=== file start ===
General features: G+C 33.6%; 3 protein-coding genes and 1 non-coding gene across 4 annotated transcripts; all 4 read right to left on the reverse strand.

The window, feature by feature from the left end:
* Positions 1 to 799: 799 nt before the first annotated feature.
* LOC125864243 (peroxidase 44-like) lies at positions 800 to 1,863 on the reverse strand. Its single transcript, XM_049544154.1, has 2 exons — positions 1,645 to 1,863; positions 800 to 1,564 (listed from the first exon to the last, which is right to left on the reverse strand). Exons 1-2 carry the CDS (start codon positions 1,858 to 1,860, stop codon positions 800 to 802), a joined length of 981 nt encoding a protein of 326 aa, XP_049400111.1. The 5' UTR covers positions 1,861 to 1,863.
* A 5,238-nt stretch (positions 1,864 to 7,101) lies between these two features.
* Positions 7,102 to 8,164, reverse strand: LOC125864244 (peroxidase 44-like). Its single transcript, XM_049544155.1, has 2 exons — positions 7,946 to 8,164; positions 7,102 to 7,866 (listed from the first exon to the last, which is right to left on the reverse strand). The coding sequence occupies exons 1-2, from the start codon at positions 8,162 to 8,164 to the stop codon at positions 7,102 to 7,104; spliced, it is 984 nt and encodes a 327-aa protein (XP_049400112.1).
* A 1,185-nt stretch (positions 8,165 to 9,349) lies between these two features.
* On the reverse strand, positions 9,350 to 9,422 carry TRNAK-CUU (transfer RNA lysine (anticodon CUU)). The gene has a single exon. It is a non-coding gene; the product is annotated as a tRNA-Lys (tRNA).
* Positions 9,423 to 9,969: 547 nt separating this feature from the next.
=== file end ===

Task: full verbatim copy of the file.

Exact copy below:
General features: G+C 33.6%; 3 protein-coding genes and 1 non-coding gene across 4 annotated transcripts; all 4 read right to left on the reverse strand.

The window, feature by feature from the left end:
* Positions 1 to 799: 799 nt before the first annotated feature.
* LOC125864243 (peroxidase 44-like) lies at positions 800 to 1,863 on the reverse strand. Its single transcript, XM_049544154.1, has 2 exons — positions 1,645 to 1,863; positions 800 to 1,564 (listed from the first exon to the last, which is right to left on the reverse strand). Exons 1-2 carry the CDS (start codon positions 1,858 to 1,860, stop codon positions 800 to 802), a joined length of 981 nt encoding a protein of 326 aa, XP_049400111.1. The 5' UTR covers positions 1,861 to 1,863.
* A 5,238-nt stretch (positions 1,864 to 7,101) lies between these two features.
* Positions 7,102 to 8,164, reverse strand: LOC125864244 (peroxidase 44-like). Its single transcript, XM_049544155.1, has 2 exons — positions 7,946 to 8,164; positions 7,102 to 7,866 (listed from the first exon to the last, which is right to left on the reverse strand). The coding sequence occupies exons 1-2, from the start codon at positions 8,162 to 8,164 to the stop codon at positions 7,102 to 7,104; spliced, it is 984 nt and encodes a 327-aa protein (XP_049400112.1).
* A 1,185-nt stretch (positions 8,165 to 9,349) lies between these two features.
* On the reverse strand, positions 9,350 to 9,422 carry TRNAK-CUU (transfer RNA lysine (anticodon CUU)). The gene has a single exon. It is a non-coding gene; the product is annotated as a tRNA-Lys (tRNA).
* Positions 9,423 to 9,969: 547 nt separating this feature from the next.